Uncommon sense: Messaging in a crisis

Let’s talk about common sense. I’m sure everyone has seen the news, so I’ll skip over the preamble. On a fateful Monday in early May 2020, Dominic Raab told the nation on BBC Breakfast to use common sense to see loved ones outdoors. Many marketers have been watching recent government comms and many of them have ridiculed the lack of clarity. Messaging has never been so important. It is literally a matter of life and death. 

I want to talk some more about common sense and what it means in our current context. Common sense as a concept is a strange one if you look closer. The wild assumption that there is a base level of knowledge shared universally is both impossible and unrealistic. The most common usage of common sense is to proclaim the lack of it – a meme for at least a century or three.

Given that no one in recent memory has been through a worldwide lockdown, I think it’s safe to say that there is no such thing as common sense in a pandemic. What was ‘common sense’ for brands feels like has gone out of the window and nobody knows for sure what’s coming next. 

Going back to messaging right now, let me paint another picture. This time it’s a Wednesday in mid-March. It’s safe to say everybody was feeling a bit weird. Not to fear, a group of celebrities have come out to release a cover of Imagine to let us know that everything will be okay. Ridiculed and slated all over the internet, NY Times writer Jon Caramanica said it better than I ever could:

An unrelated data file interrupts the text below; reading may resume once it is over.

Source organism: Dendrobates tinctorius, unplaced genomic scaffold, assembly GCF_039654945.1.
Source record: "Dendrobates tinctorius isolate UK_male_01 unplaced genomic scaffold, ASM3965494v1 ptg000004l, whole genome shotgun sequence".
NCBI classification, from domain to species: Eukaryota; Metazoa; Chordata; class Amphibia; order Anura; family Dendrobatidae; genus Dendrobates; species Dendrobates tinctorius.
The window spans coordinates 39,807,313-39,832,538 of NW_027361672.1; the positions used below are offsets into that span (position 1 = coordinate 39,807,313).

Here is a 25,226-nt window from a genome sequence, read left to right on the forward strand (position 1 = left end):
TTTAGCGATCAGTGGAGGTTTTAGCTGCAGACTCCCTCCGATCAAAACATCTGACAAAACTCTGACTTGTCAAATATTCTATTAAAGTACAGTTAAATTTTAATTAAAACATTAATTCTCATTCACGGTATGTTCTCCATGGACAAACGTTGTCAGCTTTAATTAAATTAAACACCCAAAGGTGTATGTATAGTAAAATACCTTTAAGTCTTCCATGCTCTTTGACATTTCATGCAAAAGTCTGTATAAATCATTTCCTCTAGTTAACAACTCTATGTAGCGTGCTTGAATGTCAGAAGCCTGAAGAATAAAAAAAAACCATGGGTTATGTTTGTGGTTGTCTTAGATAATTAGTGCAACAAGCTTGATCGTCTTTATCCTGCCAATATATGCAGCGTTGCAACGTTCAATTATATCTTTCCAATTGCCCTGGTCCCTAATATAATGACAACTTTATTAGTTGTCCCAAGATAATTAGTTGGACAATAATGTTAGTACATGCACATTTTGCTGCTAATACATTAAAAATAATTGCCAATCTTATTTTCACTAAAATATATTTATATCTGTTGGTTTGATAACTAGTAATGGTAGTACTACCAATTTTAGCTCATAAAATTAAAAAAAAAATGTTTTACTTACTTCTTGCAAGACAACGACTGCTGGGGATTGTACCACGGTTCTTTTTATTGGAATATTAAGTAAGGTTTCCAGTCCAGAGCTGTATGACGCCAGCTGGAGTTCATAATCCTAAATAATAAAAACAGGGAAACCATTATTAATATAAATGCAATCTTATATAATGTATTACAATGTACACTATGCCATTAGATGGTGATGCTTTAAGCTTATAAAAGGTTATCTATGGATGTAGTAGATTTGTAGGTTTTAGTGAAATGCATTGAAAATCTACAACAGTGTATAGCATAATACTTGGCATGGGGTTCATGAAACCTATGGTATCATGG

“In times of crisis, some think it’s enough to throw something slapdash together, serve it to the world and hope it heals some people. But that’s just not how things work.” 


Jon Caramanica, NY Times

So what have brands been doing since then? A lot of them have gone down the same route. The key messages have included (but not limited to):

  • “we’re all in this together”
  • “unprecedented times” 
  • “now more than ever” 
  • “even though we’re apart” 
  • “in these challenging times” 
  • “new normal”

Now, I’m not happy or proud to admit this but I know the Microsoft Teams advert off by heart. This isn’t a good thing. (If you are after a chuckle, read the comments on YouTube.)

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Messages like the above repeated start to lose their heart (if they had any to begin with) because as a brand, it’s a lot harder to make it seem like you genuinely care, than to just be useful. Another quote I couldn’t put more succinctly:

“The ‘we can get through this’ brands are not the brands who are going to get us through Covid-19”


Ant White, CHE Proximity

Many brands have hit a dilemma. Some aren’t allowed to mention anything by name and instead use thinly veiled innuendos about our times, and others are going down the ‘safe route’ with the pick and mix sympathy phrases above.

Like many others, I’ve been trying to expand my horizons and signed up for a game theory course. From watching one 6 minute video, I can confidently say that the only winning option for brands and their messaging is to forge their own path. That is to say, acknowledge the circumstances, but circumstances are not the message. The foundation of your message is your brand strategy. I’ve shown my working below:

Scenario 1:

You do nothing, so does everyone else -> Everybody loses 

You do nothing, everyone else does Coronavirus clichés -> You lose, They ‘win’

Scenario 2: